"Nixon worked up an outline of a boycott campaign. But he felt it was important to involve better known and ‘respectable’ leaders as public spokespersons. Several prominent clergymen were approached but turned them down. Dr King, after some initial hesitation, agreed to take charge of the campaign that launched him into national prominence.

"Dr King proved to be a capable organizer, an effective spokesman, and showed great personal courage. During the boycott he was arrested and his house was fire-bombed. But it in no way detracts from the appreciation of Dr King’s accomplishments to also acknowledge the indispensable contributions of ‘ordinary’ working people such as E.D. Nixon."

Rosa Parks was a heroic individual to be sure. But she was also a part of a determined, organized team, rooted in both the fight for racial equality and in the labor movement. That team was a vanguard that sparked a mighty mass movement that won some important victories in tearing down the formal legal obstacles of Jim Crow.

But de facto racism remains embedded in American society today. While the Establishment tries to usurp some of the glory of Rosa as an icon we honor the Rosa who was a proud and brave fighter for her people and her class. That fight continues and the best way to honor her legacy is to advance it.

Unfortunate Timing
Last Monday Wal-Mart grabbed headlines with statements supporting an increase in the minimum wage and promising to expand health care coverage for their own workers. But by Wednesday The New York Times was publishing an internal company memo that showed they were actually chiseling away at the meager benefits of America’s biggest private employer workforce (1.33 million.)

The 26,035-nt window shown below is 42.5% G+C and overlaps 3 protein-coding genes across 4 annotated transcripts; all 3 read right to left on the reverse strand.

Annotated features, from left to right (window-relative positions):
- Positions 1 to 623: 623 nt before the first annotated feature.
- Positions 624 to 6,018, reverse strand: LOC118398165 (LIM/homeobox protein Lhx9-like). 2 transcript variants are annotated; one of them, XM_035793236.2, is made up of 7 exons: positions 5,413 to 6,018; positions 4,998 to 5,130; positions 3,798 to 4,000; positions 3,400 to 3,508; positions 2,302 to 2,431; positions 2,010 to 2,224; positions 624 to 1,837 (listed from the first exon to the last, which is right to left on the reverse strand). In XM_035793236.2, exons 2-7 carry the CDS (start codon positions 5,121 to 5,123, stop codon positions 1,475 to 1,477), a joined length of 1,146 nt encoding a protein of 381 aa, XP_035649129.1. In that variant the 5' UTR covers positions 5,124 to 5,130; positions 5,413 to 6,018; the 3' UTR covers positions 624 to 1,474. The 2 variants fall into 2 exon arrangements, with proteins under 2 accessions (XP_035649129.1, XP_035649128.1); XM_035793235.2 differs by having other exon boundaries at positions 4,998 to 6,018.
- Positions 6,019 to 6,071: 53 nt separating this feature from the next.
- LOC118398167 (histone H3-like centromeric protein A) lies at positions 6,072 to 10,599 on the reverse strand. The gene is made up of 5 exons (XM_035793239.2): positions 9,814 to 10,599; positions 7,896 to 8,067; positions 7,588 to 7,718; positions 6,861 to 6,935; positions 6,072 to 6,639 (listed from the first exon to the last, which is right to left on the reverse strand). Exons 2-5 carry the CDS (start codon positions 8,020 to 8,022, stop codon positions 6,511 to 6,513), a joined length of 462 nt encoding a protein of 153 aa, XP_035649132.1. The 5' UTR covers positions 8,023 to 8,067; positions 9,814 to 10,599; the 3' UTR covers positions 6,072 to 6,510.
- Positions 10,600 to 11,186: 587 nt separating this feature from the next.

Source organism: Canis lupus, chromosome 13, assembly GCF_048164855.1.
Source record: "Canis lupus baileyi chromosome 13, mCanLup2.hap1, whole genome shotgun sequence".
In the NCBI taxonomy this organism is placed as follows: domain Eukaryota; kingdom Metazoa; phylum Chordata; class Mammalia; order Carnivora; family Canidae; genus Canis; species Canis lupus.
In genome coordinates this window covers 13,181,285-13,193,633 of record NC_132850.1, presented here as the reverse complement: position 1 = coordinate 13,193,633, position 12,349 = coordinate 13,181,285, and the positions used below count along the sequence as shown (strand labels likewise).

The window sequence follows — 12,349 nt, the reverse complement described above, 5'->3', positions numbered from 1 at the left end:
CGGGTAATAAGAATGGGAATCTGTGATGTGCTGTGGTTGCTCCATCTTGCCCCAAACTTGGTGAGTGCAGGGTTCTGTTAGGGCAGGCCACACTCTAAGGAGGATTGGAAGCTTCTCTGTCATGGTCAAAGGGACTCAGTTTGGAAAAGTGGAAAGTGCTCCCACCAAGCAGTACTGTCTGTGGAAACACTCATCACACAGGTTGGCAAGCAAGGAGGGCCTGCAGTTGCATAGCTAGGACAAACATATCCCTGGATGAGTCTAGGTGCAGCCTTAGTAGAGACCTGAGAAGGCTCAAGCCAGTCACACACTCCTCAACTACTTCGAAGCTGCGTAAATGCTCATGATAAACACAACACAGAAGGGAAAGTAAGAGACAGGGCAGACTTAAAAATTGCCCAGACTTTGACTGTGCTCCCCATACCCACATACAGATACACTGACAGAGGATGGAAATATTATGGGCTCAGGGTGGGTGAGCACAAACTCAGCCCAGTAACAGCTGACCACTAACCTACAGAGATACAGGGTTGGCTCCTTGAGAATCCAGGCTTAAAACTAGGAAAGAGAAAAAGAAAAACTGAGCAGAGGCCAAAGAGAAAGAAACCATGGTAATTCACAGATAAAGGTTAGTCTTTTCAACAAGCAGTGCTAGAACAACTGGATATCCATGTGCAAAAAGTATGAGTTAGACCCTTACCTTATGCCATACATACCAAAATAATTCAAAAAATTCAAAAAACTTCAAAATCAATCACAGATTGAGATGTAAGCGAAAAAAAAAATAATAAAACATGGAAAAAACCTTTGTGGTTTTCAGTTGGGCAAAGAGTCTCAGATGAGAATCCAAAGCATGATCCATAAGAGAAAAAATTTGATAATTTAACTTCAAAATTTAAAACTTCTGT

Among their cut-backs: requiring employees to pay more for spouse health insurance; reducing company 401(k) contributions from four to three percent of earnings; and slashing life insurance coverage from a year’s salary to 12,000 dollars.

The memo expressed the belief that too many of their "associates" are fat and sickly and proposed to weed them out by building in some physical exertion demands to each and every job. For example, check-out cashiers would be expected to retrieve shopping carts from the parking lot.

The confidential report was also concerned with seniority–"the cost of an associate with seven years of tenure is almost 55 percent more than the cost of an associate with one year of tenure, yet there is no difference in his or her productivity. Moreover, because we pay an associate more in salary and benefits as his or her tenure increases, we are pricing that associate out of the labor market, increasing the likelihood that he or she will stay with Wal-Mart."

Wal-Mart workers earn an average of about 8.40 per hour. The company spends about 220 dollars a month on health insurance per covered employee–an extremely miserly figure. Less than half have health insurance. The memo proposes to reduce that even more by creating more part-time positions. 38 percent of those that have insurance coverage spend up to a sixth of their income on health care.

Wal-Mart’s American operations are, of course, one hundred percent nonunion.

Raising the Bar on Competition
It seems the "last chance" contract to make shirts for the military that management and workers at Fechheimer Brothers' shirt factory in Jefferson, Pennsylvania had been counting on to survive has instead been awarded to some tough competition–prison labor. A competitor, Woolrich, will be outsourcing the sewing to federal inmates. 108 UNITE members will loose their jobs as a result.

I Will Get Back to You
If you are among those who sent me an e-mail message over the past week or so and have received no reply I apologize and promise to get back to you soon. My article, UAW Capitulation Leaves All Of Us Vulnerable In Class War, got linked on a Delphi workers Yahoo message group, at least a couple of UAW rank-and-file web sites and message boards, as well as on LabourStart, Labor Net, and Labor Standard. This generated several hundred hits on the site, new sign-ups on the e-mail list-- and a number of e-mail messages addressed to me. I’m working my way through and will respond to all.

As usual, much of the material for this column was taken from the Daily Labor News Digest.

That’s all for this week.